Just as the Catholic Church once unsuccessfully preached to Luther, traditional companies are now broadcasting their messages to customers in a similarly futile manner. Instead of interacting with their markets, they chose to abide by their own set of conventional rules, not conducive to today’s changing markets.
The Cluetrain Manifesto is a set of 95 theses examining the impact of the Internet on corporations and their markets. Written ten years ago by Rick Levine, Christopher Locke, Doc Searls, and David Weinberger, this forward thinking piece called for “the end of business as usual,” predicting many changes in consumer-corporation relationships that proved truthful over the course of the last decade.
Though we appreciate the obviousness of the Manifesto’s authors in “hammering” in its comparison to Luther’s quest for religious freedom, 95 theses was a little excessive for the few solid points they wanted to make. Thus, after much consolidation, I give you the 9 main theses you can use to nail onto the door of the corporate firewall.
1. Markets are conversations between people, facilitated and empowered by the Internet. They are becoming smarter, more organized, and more informed, constantly looking to fellow members for information, rather than the companies themselves.
2. Markets have changed from the traditional distant audience to a networked person-to-person community with which companies can communicate directly. Because of this tight-knit community, loyalty can easily shift from one brand to another.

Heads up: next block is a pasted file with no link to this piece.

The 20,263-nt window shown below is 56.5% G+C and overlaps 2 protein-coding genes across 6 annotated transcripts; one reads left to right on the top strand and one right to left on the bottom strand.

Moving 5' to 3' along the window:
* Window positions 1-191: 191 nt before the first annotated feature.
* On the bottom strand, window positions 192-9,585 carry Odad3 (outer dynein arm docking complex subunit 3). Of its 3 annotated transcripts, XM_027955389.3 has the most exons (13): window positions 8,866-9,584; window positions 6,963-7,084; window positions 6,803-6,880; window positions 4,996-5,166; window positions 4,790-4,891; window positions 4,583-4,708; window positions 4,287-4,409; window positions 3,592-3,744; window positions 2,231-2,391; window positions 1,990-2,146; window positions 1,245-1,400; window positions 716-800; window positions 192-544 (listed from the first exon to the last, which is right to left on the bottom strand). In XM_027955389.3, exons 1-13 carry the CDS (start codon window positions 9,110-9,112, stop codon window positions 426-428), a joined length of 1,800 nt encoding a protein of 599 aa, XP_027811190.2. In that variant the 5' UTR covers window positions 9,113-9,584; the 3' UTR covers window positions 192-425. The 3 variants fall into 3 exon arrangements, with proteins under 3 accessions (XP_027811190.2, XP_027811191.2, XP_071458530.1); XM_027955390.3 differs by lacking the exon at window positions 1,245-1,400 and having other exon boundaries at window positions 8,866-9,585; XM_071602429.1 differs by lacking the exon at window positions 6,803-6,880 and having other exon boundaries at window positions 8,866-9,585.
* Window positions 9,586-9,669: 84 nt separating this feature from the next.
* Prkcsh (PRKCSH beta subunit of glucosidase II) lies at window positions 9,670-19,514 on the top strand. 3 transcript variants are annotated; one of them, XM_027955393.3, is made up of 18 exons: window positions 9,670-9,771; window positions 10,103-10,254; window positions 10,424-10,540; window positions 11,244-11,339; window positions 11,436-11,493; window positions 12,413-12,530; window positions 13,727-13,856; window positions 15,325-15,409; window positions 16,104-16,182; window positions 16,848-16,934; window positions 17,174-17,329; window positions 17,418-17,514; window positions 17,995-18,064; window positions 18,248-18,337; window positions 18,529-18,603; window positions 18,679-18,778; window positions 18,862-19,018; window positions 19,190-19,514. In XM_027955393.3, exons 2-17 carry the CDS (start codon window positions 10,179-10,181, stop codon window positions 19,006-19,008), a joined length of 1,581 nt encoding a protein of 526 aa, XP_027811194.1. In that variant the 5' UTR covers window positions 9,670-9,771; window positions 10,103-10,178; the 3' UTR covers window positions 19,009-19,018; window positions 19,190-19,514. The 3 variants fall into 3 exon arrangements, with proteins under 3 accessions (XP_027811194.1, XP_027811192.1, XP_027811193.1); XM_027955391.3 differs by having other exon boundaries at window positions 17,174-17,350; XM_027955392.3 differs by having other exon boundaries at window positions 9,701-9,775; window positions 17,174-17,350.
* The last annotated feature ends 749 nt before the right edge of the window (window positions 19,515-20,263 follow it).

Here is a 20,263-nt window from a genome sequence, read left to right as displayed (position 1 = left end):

3. Consumers create the marketplace. They have the power. Companies are only invited if they interact on the same level and speak the same language.
4. Traditional companies’ voices are dry, homogenized, and contrived; they do not sound like the real people in their market. They need to understand human mannerisms to be able to interact with their market.
5. Companies must belong to the community they are targeting and participate in human-like discourse.
6. Intranets organize employees and encourage all participants to generate and share critical knowledge. Companies must resist the urge to heavily restrict.
7. Companies need to let the employees inside the company interact with the market outside, since both are human, speak the same language, and strive for human interaction.
8. On the Internet, hyperlinks subvert hierarchy, allowing the consumer to navigate freely between pages and links without following an assigned path from the owner.
9. The structure of companies is now also “hyperlinked” instead of “hierarchical;” giving respect to people who earn it through superior work, rather than people who sit at the top of the food chain.